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Article
November 1, 1913

AN EXPERIMENTAL STUDY OF THE ANTISEPTIC VALUE IN THE URINE OF THE INTERNAL USE OF HEXAMETHYLENAMIN

Author Affiliations

Assistant Resident Surgeon, Johns Hopkins Hospital BALTIMORE

JAMA. 1913;61(18):1601-1605. doi:10.1001/jama.1913.04350190019006
Abstract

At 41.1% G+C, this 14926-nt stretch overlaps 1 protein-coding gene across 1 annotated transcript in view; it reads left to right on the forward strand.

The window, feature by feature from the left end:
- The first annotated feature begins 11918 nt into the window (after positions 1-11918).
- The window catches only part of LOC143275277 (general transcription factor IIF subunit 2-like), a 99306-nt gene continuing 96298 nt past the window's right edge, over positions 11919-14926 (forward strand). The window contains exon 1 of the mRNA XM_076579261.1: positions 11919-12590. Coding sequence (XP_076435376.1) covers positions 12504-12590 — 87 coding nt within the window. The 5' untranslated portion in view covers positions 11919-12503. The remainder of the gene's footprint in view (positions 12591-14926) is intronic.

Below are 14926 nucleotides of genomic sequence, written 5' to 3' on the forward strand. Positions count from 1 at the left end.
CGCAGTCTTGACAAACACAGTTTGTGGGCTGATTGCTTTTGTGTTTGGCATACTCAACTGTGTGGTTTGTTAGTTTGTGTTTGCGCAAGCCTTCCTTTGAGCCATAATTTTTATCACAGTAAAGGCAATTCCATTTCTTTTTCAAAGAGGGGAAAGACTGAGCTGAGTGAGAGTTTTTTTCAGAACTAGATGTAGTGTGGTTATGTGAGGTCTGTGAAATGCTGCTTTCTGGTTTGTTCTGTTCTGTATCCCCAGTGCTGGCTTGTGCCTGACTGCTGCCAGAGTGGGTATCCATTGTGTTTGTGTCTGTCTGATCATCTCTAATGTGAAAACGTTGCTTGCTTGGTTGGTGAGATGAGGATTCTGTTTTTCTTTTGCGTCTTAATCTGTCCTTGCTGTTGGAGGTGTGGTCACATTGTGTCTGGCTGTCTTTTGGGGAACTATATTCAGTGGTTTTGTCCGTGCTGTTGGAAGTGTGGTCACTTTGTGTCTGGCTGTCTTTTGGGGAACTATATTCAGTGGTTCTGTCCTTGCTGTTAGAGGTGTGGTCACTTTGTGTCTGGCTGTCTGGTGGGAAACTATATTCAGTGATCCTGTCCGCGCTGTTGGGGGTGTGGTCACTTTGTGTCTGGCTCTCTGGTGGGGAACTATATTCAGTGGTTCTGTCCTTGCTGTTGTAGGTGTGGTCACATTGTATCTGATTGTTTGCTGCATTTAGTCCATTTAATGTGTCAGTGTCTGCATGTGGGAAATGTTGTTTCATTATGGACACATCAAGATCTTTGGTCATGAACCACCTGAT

Since 1895, when Nicolaier1 first demonstrated formaldehyd in the urine as a decomposition product of hexamethylenamin, the use of hexamethylenamin as a urinary antiseptic has been almost universal. Churchman2 indicated in 1906 its antiseptic value with the conclusion that its effects in the urine are expressed in an inhibition of bacterial development rather than in a destruction of bacterial life. Nothing more definite appeared until last year, when Burnam3 upset our ideas somewhat by stating that on the customary doses of from 5 to 10 grains three times a day not more than two patients out of ten would show any decomposition of the drug into formaldehyd at all, while only 60 per cent. would show it on a dosage of from 20 to 30 grains every four hours. These findings were quickly confirmed by L'Esperance4 and Jenness,5 the former finding 52 per cent. formaldehyd-containing

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